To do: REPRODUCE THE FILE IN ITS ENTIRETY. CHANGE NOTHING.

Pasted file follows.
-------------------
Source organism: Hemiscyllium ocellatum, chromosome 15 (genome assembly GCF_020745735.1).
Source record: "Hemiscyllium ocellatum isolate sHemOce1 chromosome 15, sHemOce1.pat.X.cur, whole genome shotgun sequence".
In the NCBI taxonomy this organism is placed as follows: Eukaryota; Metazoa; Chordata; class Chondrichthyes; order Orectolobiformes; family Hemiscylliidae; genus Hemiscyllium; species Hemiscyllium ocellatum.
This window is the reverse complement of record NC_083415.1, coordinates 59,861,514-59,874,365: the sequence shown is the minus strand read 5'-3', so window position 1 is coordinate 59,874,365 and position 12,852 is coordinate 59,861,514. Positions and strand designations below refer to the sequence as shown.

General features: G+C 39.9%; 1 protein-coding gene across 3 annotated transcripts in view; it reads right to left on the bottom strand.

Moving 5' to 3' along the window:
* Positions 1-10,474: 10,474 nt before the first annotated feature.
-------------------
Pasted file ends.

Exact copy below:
Source organism: Hemiscyllium ocellatum, chromosome 15 (genome assembly GCF_020745735.1).
Source record: "Hemiscyllium ocellatum isolate sHemOce1 chromosome 15, sHemOce1.pat.X.cur, whole genome shotgun sequence".
In the NCBI taxonomy this organism is placed as follows: Eukaryota; Metazoa; Chordata; class Chondrichthyes; order Orectolobiformes; family Hemiscylliidae; genus Hemiscyllium; species Hemiscyllium ocellatum.
This window is the reverse complement of record NC_083415.1, coordinates 59,861,514-59,874,365: the sequence shown is the minus strand read 5'-3', so window position 1 is coordinate 59,874,365 and position 12,852 is coordinate 59,861,514. Positions and strand designations below refer to the sequence as shown.

General features: G+C 39.9%; 1 protein-coding gene across 3 annotated transcripts in view; it reads right to left on the bottom strand.

Moving 5' to 3' along the window:
* Positions 1-10,474: 10,474 nt before the first annotated feature.